Clothing superstore H&M recently apologized after an advertisement for a monkey designed hoodie featured a black child as a model. The sweatshirt had the writing “Coolest Monkey in the Jungle” on it and was largely targeting European markets.
The image of the online image quickly garnered attention for its unmistakable ignorance. Monkeys and primates have a long history of being used as derogatory and racist insults against black people. The fact that a large clothing brand somehow gave the green light for this image to be publicized and even created illustrates a lack of common sense and disconnect from culture, and many people were quick to point this out.
Artist and musician The Weeknd took to Twitter to announce that he will no longer be working with H&M after seeing the image, expressing his disgust with the company by stating he was, “[S]hocked and embarrassed by this photo.”
In response, H&M released an apology on Monday and announced that the sweater drowning in controversy will be discontinued and removed from stores, and the ad itself was removed from its online store. Of course, damage control has to be done quickly, so no surprise there.
However, H&M is now added to the growing list of brands and stores who simply have not figured out how to advertise their products in a manner that not racist or culturally insensitive. Last year, companies such as Nivea and Dove ignited a fury when their soap and skin care products promoted the idea of white superiority and “purity”, which also (unsurprisingly) is rooted in a history of product advertisement that deems white skin as clean and pure. There was also a metal bracelet sold at American Eagle that largely resembled slave shackles that went viral last year as well.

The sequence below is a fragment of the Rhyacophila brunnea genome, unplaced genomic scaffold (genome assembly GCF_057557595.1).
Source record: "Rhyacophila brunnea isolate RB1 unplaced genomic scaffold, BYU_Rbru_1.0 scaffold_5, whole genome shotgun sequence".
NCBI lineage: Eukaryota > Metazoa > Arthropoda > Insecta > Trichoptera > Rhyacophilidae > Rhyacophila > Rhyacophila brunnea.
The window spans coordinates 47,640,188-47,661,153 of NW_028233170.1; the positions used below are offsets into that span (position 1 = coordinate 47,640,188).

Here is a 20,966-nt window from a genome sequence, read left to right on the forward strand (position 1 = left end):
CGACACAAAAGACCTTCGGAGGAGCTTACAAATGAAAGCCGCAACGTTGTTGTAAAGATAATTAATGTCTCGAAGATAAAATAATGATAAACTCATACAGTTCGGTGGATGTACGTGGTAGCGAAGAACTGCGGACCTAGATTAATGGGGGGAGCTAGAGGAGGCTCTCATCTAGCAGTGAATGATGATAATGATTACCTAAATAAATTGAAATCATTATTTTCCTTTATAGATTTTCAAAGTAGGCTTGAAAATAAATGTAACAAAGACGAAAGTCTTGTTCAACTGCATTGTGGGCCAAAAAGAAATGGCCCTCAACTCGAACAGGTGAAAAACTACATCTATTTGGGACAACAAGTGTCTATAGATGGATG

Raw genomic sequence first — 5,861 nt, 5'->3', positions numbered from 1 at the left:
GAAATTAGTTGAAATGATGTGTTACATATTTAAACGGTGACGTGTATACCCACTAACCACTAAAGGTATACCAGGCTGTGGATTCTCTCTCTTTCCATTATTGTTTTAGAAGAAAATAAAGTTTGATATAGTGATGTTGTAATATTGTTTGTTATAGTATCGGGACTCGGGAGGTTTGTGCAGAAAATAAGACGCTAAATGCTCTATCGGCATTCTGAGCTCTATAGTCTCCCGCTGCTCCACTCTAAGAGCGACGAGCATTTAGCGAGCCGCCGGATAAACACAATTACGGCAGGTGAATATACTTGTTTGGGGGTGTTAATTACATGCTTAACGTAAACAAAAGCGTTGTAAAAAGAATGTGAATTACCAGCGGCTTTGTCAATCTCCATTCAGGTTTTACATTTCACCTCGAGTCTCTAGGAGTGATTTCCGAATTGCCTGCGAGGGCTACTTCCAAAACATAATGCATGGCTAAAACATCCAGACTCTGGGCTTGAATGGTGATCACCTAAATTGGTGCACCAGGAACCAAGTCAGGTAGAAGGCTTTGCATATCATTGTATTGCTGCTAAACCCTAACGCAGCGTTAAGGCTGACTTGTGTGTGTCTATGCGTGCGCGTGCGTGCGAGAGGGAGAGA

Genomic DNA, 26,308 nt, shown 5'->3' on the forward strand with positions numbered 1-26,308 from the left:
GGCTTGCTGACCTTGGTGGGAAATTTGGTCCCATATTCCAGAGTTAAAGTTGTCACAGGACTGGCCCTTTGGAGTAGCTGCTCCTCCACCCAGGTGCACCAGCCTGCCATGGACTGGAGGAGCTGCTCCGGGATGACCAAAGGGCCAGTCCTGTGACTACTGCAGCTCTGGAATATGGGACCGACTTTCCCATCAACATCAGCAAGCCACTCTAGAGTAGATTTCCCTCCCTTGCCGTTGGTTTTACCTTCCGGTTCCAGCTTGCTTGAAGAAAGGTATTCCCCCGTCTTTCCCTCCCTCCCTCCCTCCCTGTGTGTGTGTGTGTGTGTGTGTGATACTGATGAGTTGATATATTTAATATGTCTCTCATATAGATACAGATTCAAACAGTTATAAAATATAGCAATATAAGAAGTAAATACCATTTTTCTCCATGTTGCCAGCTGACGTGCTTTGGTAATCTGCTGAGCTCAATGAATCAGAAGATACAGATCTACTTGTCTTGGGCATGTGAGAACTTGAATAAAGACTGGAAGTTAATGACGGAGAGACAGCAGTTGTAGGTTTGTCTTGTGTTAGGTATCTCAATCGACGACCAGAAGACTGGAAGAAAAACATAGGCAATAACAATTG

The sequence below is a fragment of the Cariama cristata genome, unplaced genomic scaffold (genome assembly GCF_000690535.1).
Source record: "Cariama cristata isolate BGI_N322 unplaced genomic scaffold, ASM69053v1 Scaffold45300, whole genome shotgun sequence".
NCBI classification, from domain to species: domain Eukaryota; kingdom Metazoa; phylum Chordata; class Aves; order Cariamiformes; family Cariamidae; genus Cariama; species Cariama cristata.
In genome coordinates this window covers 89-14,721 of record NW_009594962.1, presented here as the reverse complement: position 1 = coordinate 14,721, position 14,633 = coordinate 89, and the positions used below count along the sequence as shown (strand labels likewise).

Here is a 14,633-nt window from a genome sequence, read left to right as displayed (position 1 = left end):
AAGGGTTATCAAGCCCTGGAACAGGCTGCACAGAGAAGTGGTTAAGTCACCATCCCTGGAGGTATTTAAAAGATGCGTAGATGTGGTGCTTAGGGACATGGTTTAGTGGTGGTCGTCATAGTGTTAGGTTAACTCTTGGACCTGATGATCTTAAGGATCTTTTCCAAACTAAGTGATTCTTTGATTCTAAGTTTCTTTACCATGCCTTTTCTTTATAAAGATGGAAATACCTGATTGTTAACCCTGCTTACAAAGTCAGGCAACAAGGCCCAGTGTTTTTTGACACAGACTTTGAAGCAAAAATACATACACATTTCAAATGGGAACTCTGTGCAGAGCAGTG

These constant “mistakes” and “blunders” in advertising is undoubtedly emphasizing the lack of representation in boards and publicity committees of major companies. Had there been one black person in the room when the decision to post an image that is so clearly racially tone-deaf, can it be believed that the image would have still been used? Advertisements such as H&M’s aren’t created on the spot and go through a relatively long process of approval and editing. And still, one person couldn’t identify this image as problematic? Not one?
It doesn’t matter that these companies weren’t intentionally trying to insult people (which they probably weren’t). There’s only so many apologies that the entire advertising sector can issue. Where is the education? How can you not learn from the mistakes of other companies? In an area of imaging such as advertising that is so heavily dependent on perception and impressions, these types of senseless and outright racist ads need to stop.
On a completely unrelated note, H&M reported its biggest quarterly loss of sales in a decade this past December. Here’s to one less store to shop at.
Picture Credit: H&M